I use my iPhone quite heavily as an ebook reader. I read in various situations, but one of the most frequent is when I’m in bed. When you’re lying down, either on your back or on your side, it can be quite a strain on your hand muscles to grip the phone and also use your thumb to scroll the pages. So a while back, I came up with a super-cheap way to improve the situation by adding a strap that holds the phone to your hand (actually, it holds it to just your index finger).
I have a long history with Infocom games (“text adventures” was what I called them as a kid, and “interactive fiction” is the new name). People still write these games, did you know that? There’s a big archive and an annual competition. I haven’t played any of the non-Infocom variety, though I think I ought to try one. I have copies of all the data files for all the original Infocom games from the 80s, and for years there has been an open-source program to load these files and let you play the games.
Microsoft Excel was released in 1985 for the Mac and in 1987 for Windows. Today I was using the 2007 version. After 20 years of work by countless engineers, it cannot open two files with the same name, and the dialog is quite shameless about it. That’s a good word: “shameless.” Details are everything. Click to see the full size.
As you know, I want to stream movies and music from my PC to my TV. I have an all-star lineup of tools:
* PC running Vista with Windows Media Player 11 (WMP11), iTunes, and Zune software * Xbox 360 * PlayStation 3 * TiVo * Airport Express And a selection of Xvid, Divx, MPEG 4, MP3, and AAC files to stream. These are all extremely widely used formats, the most popular in their categories (the first three are video, the last two are audio).
Robert X. Cringely, my favorite tech pundit, had an interesting aside in this week’s column (which is otherwise about Apple and Blu-Ray). He ran across a use of the term ‘bug’ to mean a glitch in a technical system in a magazine article from the 1930s. I found this fascinating, since we always assume “we” invented the term when computers came along. He closes with this:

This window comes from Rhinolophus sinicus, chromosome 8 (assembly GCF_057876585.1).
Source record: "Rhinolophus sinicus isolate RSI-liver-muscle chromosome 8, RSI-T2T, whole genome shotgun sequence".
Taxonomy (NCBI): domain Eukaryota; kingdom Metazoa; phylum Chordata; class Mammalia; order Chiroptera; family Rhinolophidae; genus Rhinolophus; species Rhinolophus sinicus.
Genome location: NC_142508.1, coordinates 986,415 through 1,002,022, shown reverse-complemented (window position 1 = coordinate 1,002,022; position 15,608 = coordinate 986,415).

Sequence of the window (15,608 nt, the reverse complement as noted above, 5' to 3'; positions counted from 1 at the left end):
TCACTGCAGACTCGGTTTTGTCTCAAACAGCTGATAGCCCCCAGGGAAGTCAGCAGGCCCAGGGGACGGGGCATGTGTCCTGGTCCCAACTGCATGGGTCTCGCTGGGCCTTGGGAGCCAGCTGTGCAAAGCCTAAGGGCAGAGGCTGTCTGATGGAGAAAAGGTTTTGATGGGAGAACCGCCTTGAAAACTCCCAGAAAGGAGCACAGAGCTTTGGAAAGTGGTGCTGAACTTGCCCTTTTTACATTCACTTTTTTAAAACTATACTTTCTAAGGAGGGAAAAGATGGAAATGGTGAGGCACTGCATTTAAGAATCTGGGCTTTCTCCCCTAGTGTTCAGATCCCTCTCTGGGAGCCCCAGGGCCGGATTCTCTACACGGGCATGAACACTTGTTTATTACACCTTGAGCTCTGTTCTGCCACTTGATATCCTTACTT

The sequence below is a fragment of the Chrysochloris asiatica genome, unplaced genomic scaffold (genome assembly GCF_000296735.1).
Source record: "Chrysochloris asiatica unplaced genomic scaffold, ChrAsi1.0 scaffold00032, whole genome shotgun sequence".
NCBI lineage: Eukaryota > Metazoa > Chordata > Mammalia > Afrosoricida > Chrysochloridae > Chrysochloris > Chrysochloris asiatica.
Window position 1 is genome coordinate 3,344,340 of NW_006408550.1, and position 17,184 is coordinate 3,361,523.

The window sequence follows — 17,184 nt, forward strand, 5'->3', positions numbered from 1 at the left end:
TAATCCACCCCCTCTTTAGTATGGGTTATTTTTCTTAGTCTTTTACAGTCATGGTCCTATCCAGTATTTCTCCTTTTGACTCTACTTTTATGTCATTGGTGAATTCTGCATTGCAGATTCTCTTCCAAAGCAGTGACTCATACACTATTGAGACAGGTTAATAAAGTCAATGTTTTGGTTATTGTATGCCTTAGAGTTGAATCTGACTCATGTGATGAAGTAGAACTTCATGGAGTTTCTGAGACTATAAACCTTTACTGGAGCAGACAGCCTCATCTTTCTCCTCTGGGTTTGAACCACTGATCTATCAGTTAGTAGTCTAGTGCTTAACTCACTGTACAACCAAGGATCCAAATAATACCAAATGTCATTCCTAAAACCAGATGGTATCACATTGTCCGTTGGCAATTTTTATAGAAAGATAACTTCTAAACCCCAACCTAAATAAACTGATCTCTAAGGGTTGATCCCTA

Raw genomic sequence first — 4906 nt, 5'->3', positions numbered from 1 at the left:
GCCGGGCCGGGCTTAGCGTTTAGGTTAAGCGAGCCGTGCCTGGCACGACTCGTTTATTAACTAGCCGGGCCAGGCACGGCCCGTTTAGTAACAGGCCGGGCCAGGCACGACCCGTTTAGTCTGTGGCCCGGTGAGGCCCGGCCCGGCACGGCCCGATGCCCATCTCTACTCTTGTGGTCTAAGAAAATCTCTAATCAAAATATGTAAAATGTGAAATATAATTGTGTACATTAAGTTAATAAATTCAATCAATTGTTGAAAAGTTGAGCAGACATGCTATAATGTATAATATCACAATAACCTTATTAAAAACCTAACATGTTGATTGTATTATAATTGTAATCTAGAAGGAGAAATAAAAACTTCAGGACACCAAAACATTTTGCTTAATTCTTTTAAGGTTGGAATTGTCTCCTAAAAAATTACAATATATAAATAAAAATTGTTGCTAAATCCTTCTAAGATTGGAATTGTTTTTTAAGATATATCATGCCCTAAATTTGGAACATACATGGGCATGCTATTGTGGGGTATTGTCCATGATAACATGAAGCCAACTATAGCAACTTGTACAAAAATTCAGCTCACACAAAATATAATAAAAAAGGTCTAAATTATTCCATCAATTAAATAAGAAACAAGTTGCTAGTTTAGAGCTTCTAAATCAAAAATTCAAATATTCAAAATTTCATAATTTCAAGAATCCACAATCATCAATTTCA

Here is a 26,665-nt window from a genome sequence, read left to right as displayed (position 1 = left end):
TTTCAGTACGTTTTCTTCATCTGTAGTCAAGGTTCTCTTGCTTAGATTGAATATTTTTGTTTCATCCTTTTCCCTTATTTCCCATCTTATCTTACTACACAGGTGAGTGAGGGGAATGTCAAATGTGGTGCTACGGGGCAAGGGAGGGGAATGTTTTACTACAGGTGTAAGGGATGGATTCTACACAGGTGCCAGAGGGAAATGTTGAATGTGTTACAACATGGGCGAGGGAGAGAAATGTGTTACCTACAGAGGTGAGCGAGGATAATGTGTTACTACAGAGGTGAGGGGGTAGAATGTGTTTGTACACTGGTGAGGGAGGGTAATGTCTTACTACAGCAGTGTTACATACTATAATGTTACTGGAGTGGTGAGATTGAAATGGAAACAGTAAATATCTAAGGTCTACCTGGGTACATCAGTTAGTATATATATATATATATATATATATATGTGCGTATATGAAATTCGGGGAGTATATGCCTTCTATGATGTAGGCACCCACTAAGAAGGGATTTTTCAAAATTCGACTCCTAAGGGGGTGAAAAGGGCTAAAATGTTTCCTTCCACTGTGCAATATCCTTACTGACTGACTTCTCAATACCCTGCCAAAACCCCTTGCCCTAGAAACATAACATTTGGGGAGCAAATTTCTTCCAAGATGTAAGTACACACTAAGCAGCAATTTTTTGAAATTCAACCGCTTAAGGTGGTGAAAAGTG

Read the full article.
The Zune software turned out not to be so great at working with iTunes playlists. It’s not a dynamic synchronization, just a one-time thing. So after asking the Zune to read my iTunes playlists, it did so, but after I changed my playlists in iTunes, the Zune did not see the change. Also, the Zune does not attempt to pull in the smart playlists, just the static ones. Even just treating the smart playlists as regular ones and pulling in their current contents would have been great, but no.
Microsoft includes a Windows-based desktop media player with their Zune portable media players, to manage your music and sync it with the Zune. It’s a lot like Windows Media Player, which I despise, but actually if you own an Xbox 360 there are two reasons to install the Zune software even if you don’t own a Zune:
It can serve MPEG4 and H.264 movies to the Xbox. It can synchronize its music library and playlists with iTunes automatically, and serve those to the Xbox as well.
Recently I bought all the bits and pieces to build a new PC for home. My old one is a few years old now, and isn’t up for all the video transcoding I throw at it these days (mainly converting Xvid and Divx TV shows into MP4 for use on Xbox). I’m not a real hardware guru, but every few years I read enough to know what the state of the art is and roll up my sleeves for a few weeks.
Ars Technica is a wonderful tech news site that’s fast becoming more and more like a real news source, with journalists and investigation and everything!
Anyway, recently they reviewed Amazon’s new MP3 store. It sounded very positive because they sell straight MP3 files with no rights management, and so the files will play on my iPod.
So yesterday I went to the store and browsed. The top 100 albums are all on sale for $8.
Within the last year, I’ve purchased both an Xbox 360 and an HDTV (a 37” Sharp Aquos LCD). I have a TiVo, a home network, a Powerbook, and a fast PC with lots of storage. Surely somewhere in all of that is a viable, clean, easy to use method of expanding what I can enjoy on my home entertainment center to include my iTunes music, any downloaded video files, saved TiVo videos, and personal photos.